Walking the Glastonbury Zodiac: Part 10 – Capricorn
When one approaches the Capricorn figure, the northernmost point in the landscape temple, it seems important to do so with a particular degree of reverence and respect. Capricorn stands for initiation, correct alignment, and the hard-earned rite of one’s own spiritual authority. As the cardinal earth sign, though, it also manifests as greed, material ambition and corporate hierarchy, often inducing melancholy in its more spiritually inclined candidates, who may sense that their life has a higher purpose, but struggle to accept the integrity of the paths laid before them. As we process through the gateway of Capricorn, embodied through the rising of the Winter Solstice Sun, it is important that we make some kind of stand, in service of a greater destiny, and be willing to sacrifice those egoic attachments that prevent such a stand from manifesting in our lives.
The Capricorn effigy stretches from Havyatt at the head/horn to its hind-quarters at Launcherley in the Pennard Hills, and the image portrayed in it is multi-layered with meaning. Through one mode of seeing, we imagine Pan, the goat-foot god of wild hills and wooded glens, famed for his sexual powers, and who, in his fish-tail form, was placed in the heavens as the constellation of Capricorn. This connects him with the Sumerian Oannes, an amphibian God who rose out of the sea in half-fish form and gave wisdom to mankind. Also known as Ea, Oannes is often linked to Merlin, who takes his place in Glastonbury’s Arthurian Round here in this sign.
We can perceive a unicorn too, her magical horn drawn by the ancient earthwork at Ponters Ball. This cornucopia of life-sustaining energy returns us full circle to goats and to Amalthea, the goat-nymph who nurtures Zeus during his childhood exile, the latter rewarding her with the magical horn of plenty. It emerges out of the landscape at the creature’s pineal gland (a point identified by Serena Roney-Dougal as the figure’s third eye) and stretches to the south-west for about two-thirds of a mile. This raised earthwork delineates the boundary of (and entrance to) the sacred enclosure of Avalon, demarcating it as holy ground. The name Havyatt was originally hagyatt, “hagy” meaning heaven or sacred place, and “yatt” meaning gateway. Thus is, indeed, the gateway to Paradise.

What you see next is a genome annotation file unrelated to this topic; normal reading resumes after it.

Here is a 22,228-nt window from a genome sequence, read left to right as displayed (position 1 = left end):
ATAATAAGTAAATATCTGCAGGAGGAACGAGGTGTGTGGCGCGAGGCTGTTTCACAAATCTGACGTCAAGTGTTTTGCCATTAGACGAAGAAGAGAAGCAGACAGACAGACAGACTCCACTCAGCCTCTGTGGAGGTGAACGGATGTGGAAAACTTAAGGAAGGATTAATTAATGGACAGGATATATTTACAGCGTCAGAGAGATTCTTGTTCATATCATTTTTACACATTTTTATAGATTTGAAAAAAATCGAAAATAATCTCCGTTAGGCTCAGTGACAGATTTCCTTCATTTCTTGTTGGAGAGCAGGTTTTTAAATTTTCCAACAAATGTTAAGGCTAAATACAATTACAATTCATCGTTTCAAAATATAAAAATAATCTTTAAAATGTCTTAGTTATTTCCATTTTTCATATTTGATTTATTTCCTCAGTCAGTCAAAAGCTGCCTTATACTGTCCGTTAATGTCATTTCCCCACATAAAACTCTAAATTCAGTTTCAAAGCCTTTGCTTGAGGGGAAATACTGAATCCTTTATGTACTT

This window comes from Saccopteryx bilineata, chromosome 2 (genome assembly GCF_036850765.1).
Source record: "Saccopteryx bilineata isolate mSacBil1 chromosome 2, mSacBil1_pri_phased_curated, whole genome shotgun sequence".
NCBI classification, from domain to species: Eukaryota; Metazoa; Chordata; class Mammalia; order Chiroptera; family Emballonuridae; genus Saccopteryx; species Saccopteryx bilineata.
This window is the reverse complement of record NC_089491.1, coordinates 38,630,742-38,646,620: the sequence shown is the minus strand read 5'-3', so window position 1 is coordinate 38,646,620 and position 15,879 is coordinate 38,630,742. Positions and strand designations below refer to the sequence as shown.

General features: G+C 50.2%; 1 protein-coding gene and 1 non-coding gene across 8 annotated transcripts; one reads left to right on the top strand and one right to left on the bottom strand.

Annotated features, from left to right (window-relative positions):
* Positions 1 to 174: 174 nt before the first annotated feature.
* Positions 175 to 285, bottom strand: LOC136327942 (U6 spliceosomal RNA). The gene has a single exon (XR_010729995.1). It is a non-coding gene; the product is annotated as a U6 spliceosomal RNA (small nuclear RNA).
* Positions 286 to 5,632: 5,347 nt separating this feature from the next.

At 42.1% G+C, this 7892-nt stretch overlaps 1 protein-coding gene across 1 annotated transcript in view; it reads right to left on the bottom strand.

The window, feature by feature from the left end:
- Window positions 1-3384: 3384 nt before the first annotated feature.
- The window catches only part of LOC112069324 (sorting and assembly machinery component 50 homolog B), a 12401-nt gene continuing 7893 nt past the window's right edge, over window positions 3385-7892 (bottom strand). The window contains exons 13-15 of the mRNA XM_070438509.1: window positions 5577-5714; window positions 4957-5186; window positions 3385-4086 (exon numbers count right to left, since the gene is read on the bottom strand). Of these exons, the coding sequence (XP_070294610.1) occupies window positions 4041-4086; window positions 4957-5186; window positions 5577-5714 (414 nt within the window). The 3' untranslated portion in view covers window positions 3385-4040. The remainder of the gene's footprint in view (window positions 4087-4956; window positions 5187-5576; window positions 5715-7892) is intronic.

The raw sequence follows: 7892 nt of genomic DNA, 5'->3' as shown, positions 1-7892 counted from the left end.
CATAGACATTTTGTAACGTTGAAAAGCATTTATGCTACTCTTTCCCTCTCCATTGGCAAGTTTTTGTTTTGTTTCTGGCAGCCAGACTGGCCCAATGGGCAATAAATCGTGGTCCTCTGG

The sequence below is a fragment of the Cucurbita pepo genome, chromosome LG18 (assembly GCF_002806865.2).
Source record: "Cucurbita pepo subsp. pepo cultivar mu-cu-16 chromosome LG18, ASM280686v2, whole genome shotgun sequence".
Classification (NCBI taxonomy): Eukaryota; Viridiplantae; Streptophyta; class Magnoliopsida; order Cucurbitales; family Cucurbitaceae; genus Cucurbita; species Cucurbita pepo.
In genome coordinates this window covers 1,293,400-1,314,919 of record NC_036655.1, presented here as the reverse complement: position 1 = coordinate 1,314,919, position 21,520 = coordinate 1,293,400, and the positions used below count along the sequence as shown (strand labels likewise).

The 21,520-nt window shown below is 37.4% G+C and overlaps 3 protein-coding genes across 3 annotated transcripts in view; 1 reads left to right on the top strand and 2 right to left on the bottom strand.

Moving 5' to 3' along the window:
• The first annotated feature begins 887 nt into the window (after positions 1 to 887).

In “The Enchantments of Britain”, Katharine Maltwood takes a local tradition of Ponters Ball being a “golden coffin”, as a clue to the Sagittarian Sun King’s resting place. An experiential layer of this mystery revealed itself through a participant on last year’s Alchemical Journey when she was suddenly awestruck by the dewy sunlit blades of grass glimmering brightly in the setting solstice sun, angled perfectly so as to pave her way with gold. I took this as a powerful reminder of how local zodiacal legends often reveal themselves when we walk the figures at the appropriate time of the year. We also found that the sacred horn is being well guarded by Chronos/Saturn, Capricorn’s ruler, via the local landowner, a curmudgeonly old gatekeeper who prevented us from taking the short cut to rejoin the horn across the A361 (which cuts the horn close to its root) forcing us to take a longer way round. This reminded us that there are no short cuts to enlightenment!
Our next Alchemical Journey workshops is: Capricorn: The Alchemy of Vocation on 5th January 2014.